Shares of pet insurance pioneer, Trupanion (NASDAQ:TRUP) soared in 2020 along with new pet adoptions. A net loss that was larger than expected, though, has kept the stock depressed since the company reported first-quarter earnings. 

Is now a good time to buy the only pure-play stock in the pet insurance space or could there be more losses ahead? To help you decide, here are the main arguments for and against buying Trupanion stock right now.

Family with dogs at the vet's office.

Image source: Getty Images.

Reasons to buy Trupanion now

Over the past year and a half, Americans adopted pets at a record pace. In addition to swallowing anything that isn't nailed down, many of these pets will experience lots of medical conditions that humans regularly receive treatment for like diabetes and cancer.

It's increasingly common to treat injuries and chronic medical conditions that traditionally result in compassionate euthanization, but surgery, insulin, and cancer treatments are expensive whether you walk on two legs or four.

Sooner or later, a majority of pet owners will need to make tough decisions that will either harm their family's financial health or end the life of their favorite fur baby. That is unless they have a pet insurance policy. A relatively affordable policy from Trupanion can help owners extend the lives of sick and injured pets without breaking the bank. 

The potential growth runway in front of Trupanion is enormous. In 2018, the American Veterinary Medical Association estimated the dog and cat population in the U.S. at around 135 million and all of them have the potential to rack up huge bills at the vet. Despite the obvious risks, only around 1% of American pet owners insure their cats and dogs at the moment. In the U.K. and Sweden, pet insurance penetration rates are up around 25%, and 40%, respectively.

At the end of 2020, revenue averaged out to $60.37 per pet covered. After making payments to veterinarians and covering internal expenses, Trupanion's profit works out to around $7.83 per month per pet. Since the average pet sticks around for 77.5 months, the company can afford to splash out on marketing expenses to attract lots of new customers.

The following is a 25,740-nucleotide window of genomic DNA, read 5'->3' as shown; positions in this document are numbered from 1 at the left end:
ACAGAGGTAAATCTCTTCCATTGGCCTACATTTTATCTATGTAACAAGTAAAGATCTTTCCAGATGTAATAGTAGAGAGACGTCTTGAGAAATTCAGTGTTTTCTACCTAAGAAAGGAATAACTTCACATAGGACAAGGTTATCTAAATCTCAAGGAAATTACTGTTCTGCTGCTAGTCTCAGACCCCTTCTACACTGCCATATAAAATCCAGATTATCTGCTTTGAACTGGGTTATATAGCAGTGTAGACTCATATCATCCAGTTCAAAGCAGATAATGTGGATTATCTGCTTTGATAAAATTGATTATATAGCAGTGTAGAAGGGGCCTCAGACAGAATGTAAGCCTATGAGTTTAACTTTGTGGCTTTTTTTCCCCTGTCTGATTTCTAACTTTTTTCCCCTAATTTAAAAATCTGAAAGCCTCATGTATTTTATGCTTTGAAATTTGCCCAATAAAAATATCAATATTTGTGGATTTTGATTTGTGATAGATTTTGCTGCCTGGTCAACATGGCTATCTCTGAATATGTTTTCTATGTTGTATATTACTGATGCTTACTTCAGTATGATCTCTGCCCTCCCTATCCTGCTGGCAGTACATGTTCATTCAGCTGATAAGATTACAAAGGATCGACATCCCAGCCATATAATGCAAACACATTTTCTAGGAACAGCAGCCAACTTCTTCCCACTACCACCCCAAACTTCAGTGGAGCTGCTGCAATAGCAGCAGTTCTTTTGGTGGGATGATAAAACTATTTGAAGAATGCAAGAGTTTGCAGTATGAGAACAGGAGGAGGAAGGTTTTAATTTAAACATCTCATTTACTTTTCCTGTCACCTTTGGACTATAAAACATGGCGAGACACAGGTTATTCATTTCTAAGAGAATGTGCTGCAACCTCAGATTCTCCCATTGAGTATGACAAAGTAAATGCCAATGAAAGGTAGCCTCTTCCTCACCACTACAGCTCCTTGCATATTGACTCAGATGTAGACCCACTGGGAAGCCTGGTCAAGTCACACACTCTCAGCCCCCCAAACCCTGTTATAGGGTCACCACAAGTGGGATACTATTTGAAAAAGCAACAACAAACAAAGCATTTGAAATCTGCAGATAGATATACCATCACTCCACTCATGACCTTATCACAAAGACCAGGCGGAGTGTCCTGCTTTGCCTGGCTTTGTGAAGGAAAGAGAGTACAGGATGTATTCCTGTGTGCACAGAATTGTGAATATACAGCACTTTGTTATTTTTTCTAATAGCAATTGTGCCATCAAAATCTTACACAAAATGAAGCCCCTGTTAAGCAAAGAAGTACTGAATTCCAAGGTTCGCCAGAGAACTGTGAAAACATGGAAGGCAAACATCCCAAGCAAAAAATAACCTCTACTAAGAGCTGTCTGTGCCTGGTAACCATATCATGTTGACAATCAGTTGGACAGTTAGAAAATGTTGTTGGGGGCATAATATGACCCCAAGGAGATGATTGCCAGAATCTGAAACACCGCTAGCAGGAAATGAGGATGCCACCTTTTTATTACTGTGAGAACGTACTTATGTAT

Reasons to remain cautious

At the moment, Trupanion averages around $272 in marketing expenses to bring in each new client. With just $7.83 per month to work with, there isn't a lot of room to cut prices in the face of competition. At the moment, clients need to stick around for almost three years before the company begins realizing a return on their initial acquisition cost.

Trupanion's monthly retention rate has exceeded 98% for years, but the company's success has attracted competition that will make retention increasingly difficult. Lemonade (NYSE:LMND) is a fast-growing new insurance provider that offers pet insurance plans at less than half the price of Trupanion right now.

Just over a year ago, Zoetis (NYSE:ZTS) launched Pumpkin, its own pet insurance brand. Zoetis hasn't started breaking out Pumpkin's financials yet. As America's largest manufacturer of pharmaceutical products for pets, though, we know Pumpkin has the resources to become a serious contender in the pet insurance space.

Trupanion, Lemonade, and Zoetis can raise capital on major U.S. exchanges, but this hasn't been much of an advantage lately. With plenty of backing from a private equity firm, Petplan is able to offer comprehensive coverage at price points that Trupanion could find hard to beat as well.

Why you should wait

Trupanion contends it can continue retaining nearly all of its customers because it offers a differentiated service. In the relatively unregulated market for pet insurance, though, it can be hard for customers to see those differences.

Trupanion's performance over the past few quarters suggests pet owners don't appreciate the differentiated service Trupanion provides as much as investors need them to.

TRUP Total Operating Expenses (TTM) Chart

TRUP Total Operating Expenses (TTM) data by YCharts

Over the past two years, Trupanion's cost of veterinary care has grown faster than revenue and so have operating expenses. For example, Trupanion spent $48.3 million in cash on a U.K.-based software provider last year to help it compete against Lemonade's slick, and popular online experience. Instead of nearly breaking even as investors have become accustomed to, the company reported a $12.4 million net loss in the first quarter. 

The recent loss could be a simple case of growing pains, but it sure looks like Trupanion is beginning to buckle under competitive pressure. Until we can be sure this isn't the case, it's probably best to watch the next chapter of this company's growth story play out from a safe distance.

This article represents the opinion of the writer, who may disagree with the “official” recommendation position of a Motley Fool premium advisory service. We’re motley! Questioning an investing thesis -- even one of our own -- helps us all think critically about investing and make decisions that help us become smarter, happier, and richer.